'Pay TV refugees' seen populating 13% of U.S. broadband households

There are 11 million broadband households in the United States comprised of cord cutters and cord nevers who do not subscribe to pay TV services. This group, lumped together as "pay TV refugees," now makes up about 13 percent of the entire U.S. broadband household universe, The Diffusion Group (TDG) says in its report, "Pay TV Refugees: A Primary Profile of Cord Cutters and Cord Nevers."

The percentage of pay TV refugees has climbed since late 2010, when about 9.5 percent of the broadband population avoided pay TV, to 11.2 percent in late 2011 and 12.5 percent today, the research firm said.

"Though pay TV operators rightly argue that OTT's impact on basic video subscriptions has been negligible, when one focuses exclusively on broadband subscribers--those most likely to have access to OTT services--the numbers tell a different story," said Michael Greeson, TDG founding partner and research director, in a news release.

TDG sees the broadband world as comprised of pay TV subscribers, cord cutters who once subscribed to pay TV but dropped those subscriptions and cord nevers who never even subscribed to service in the first place. All those groups subscribe to broadband; the last two avoid TV.

Cord cutters, TDG continued, "are a bit older, enjoy higher annual incomes and are more likely to have children under 18 living at home." More than half of cord nevers, almost a third of whom are between the ages of 18 and 25, "have annual incomes under $30,000 and only one-fifth have children under 18 living in the home," the report said.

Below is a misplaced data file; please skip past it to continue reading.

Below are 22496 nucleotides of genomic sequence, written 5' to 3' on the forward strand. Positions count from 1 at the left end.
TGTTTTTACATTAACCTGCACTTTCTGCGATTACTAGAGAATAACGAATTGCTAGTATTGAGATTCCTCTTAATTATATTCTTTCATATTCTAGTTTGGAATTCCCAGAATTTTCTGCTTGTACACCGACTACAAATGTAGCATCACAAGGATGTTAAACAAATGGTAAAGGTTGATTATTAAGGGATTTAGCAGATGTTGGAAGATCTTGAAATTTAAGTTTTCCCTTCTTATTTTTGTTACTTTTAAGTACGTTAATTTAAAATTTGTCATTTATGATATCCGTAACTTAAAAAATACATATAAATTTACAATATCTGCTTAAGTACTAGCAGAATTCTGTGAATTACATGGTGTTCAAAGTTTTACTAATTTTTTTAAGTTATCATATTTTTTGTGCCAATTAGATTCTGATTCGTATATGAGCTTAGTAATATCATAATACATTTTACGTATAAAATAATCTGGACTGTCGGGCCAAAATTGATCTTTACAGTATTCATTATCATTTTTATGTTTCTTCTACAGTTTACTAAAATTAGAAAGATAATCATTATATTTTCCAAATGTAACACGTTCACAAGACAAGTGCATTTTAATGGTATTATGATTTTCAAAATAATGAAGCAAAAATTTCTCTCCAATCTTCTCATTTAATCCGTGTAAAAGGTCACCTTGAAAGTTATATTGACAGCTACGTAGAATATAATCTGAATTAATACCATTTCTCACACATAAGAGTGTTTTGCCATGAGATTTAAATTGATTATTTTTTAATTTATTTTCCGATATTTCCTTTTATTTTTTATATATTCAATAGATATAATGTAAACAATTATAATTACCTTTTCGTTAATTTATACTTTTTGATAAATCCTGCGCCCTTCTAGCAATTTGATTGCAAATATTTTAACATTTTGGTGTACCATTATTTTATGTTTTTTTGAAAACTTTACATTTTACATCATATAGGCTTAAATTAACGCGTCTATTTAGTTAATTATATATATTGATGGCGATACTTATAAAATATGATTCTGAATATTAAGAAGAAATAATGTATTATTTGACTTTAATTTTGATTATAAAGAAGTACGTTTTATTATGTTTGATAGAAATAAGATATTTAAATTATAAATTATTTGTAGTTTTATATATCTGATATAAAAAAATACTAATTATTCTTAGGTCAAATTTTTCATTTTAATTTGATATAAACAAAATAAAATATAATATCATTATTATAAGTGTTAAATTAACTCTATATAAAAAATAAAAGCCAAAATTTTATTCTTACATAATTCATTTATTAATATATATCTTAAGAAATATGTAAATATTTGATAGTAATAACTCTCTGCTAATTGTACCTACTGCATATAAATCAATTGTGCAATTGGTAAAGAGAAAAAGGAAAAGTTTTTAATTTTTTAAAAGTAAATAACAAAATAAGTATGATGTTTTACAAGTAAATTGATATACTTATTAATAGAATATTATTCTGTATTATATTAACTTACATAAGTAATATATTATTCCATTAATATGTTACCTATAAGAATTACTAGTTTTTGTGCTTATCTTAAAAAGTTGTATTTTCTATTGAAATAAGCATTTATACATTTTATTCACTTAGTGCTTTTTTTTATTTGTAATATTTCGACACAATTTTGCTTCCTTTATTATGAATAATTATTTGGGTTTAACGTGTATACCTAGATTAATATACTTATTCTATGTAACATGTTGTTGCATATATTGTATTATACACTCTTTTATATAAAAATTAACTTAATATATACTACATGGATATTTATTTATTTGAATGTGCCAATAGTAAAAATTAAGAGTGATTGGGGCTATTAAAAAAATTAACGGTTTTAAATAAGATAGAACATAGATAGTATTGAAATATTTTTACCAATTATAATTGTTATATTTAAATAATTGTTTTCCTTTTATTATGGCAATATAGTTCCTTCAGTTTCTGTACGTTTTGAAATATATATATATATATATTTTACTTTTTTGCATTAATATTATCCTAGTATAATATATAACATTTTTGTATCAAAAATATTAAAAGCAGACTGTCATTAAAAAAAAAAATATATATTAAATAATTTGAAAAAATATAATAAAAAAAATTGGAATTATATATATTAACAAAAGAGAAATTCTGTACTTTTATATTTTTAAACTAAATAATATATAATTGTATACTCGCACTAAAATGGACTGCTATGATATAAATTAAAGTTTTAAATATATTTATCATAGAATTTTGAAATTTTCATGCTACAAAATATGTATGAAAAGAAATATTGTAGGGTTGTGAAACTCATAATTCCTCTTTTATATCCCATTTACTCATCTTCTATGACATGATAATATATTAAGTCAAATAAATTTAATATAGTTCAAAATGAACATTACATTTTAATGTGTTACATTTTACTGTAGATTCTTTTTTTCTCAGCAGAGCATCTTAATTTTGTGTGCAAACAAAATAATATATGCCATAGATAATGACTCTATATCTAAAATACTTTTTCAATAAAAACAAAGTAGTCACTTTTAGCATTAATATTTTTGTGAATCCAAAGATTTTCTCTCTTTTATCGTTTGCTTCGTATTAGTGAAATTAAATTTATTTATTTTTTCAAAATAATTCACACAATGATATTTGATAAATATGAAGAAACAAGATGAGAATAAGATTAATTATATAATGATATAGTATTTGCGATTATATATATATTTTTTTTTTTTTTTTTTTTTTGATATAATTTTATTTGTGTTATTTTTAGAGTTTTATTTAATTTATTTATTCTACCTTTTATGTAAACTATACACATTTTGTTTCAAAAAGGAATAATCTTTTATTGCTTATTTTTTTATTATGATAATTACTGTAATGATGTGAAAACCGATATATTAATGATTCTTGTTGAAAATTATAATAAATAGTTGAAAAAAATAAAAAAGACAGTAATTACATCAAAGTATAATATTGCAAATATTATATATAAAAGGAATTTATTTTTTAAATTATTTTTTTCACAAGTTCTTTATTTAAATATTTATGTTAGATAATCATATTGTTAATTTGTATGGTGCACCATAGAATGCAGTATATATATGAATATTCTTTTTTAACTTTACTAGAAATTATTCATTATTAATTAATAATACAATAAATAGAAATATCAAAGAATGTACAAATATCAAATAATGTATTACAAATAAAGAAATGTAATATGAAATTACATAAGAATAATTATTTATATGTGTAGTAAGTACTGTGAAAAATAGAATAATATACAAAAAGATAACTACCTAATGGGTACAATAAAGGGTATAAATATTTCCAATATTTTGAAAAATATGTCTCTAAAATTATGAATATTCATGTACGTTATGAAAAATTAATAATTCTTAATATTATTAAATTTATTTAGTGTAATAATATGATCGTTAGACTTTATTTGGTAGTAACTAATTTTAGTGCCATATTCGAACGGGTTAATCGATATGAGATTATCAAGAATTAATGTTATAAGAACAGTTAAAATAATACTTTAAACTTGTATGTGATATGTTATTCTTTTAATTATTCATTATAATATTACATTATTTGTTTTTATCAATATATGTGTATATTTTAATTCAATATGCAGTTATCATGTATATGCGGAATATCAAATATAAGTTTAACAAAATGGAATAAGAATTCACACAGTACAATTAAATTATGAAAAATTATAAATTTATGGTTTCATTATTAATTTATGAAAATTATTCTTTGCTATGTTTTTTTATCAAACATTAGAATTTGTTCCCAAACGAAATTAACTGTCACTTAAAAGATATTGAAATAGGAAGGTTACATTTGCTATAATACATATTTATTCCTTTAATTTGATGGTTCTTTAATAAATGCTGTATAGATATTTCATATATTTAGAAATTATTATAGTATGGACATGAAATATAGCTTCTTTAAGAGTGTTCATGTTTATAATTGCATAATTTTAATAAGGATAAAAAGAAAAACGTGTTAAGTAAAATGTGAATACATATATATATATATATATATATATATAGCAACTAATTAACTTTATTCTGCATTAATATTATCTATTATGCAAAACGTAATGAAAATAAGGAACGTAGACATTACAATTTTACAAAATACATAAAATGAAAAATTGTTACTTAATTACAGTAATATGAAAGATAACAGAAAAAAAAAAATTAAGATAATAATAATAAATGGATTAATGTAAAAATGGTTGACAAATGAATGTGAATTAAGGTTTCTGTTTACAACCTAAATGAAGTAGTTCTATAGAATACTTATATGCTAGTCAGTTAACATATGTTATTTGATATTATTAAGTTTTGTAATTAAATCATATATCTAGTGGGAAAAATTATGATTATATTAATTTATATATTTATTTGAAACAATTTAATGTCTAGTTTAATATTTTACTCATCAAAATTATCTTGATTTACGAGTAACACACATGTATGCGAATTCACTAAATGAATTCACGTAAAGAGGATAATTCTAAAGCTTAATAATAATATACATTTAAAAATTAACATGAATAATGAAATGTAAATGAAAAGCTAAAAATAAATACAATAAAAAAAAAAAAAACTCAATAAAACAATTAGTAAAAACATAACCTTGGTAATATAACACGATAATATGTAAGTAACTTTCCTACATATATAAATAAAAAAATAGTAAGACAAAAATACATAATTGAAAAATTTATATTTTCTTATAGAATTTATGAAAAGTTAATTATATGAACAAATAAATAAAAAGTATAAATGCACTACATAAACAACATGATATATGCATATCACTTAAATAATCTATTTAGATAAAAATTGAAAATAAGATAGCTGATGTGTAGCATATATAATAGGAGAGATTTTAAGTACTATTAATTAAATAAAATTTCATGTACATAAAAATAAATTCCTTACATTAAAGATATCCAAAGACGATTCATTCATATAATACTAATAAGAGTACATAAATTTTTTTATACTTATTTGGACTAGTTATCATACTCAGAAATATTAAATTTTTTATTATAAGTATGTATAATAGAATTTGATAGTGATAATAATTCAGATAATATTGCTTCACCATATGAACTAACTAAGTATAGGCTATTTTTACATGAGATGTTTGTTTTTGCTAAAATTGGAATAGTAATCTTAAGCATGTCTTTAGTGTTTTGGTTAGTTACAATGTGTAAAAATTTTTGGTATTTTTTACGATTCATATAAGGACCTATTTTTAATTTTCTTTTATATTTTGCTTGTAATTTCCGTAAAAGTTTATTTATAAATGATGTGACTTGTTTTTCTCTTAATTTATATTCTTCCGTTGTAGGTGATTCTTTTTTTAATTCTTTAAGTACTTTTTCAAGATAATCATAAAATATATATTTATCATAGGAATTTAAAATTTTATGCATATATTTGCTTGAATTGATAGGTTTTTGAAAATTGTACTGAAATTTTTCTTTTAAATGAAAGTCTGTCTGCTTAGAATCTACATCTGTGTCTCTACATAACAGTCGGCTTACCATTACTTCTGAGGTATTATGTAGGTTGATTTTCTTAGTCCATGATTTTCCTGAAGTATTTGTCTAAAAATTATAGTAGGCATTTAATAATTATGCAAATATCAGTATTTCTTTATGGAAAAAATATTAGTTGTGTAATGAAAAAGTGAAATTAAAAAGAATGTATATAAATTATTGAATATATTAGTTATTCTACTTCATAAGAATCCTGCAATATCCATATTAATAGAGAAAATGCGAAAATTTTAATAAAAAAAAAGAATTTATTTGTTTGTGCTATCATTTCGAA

Both groups are expected to grow in size in coming years following the "fairly straightforward" logic that the world in which they consume video has changed, Greeson said. They understand how to get content without following a traditional pay TV pattern.

"Imagine you were a 20-year-old struggling to find a job (much less 'the' job), moving out on your own and for the first time faced with paying your own bills. Spending $80 to $100 per month for a pay TV service, though enjoyable, is more of a luxury than a necessity," Greeson said.

On the other hand, "by combining free over-the-air broadcasts with a couple of $8 a month OTT subscriptions and [watching] free online OTT video, they can easily create an imperfect but sufficient substitution solution. And many will," he concluded.

For more:
- TDG issued this press release

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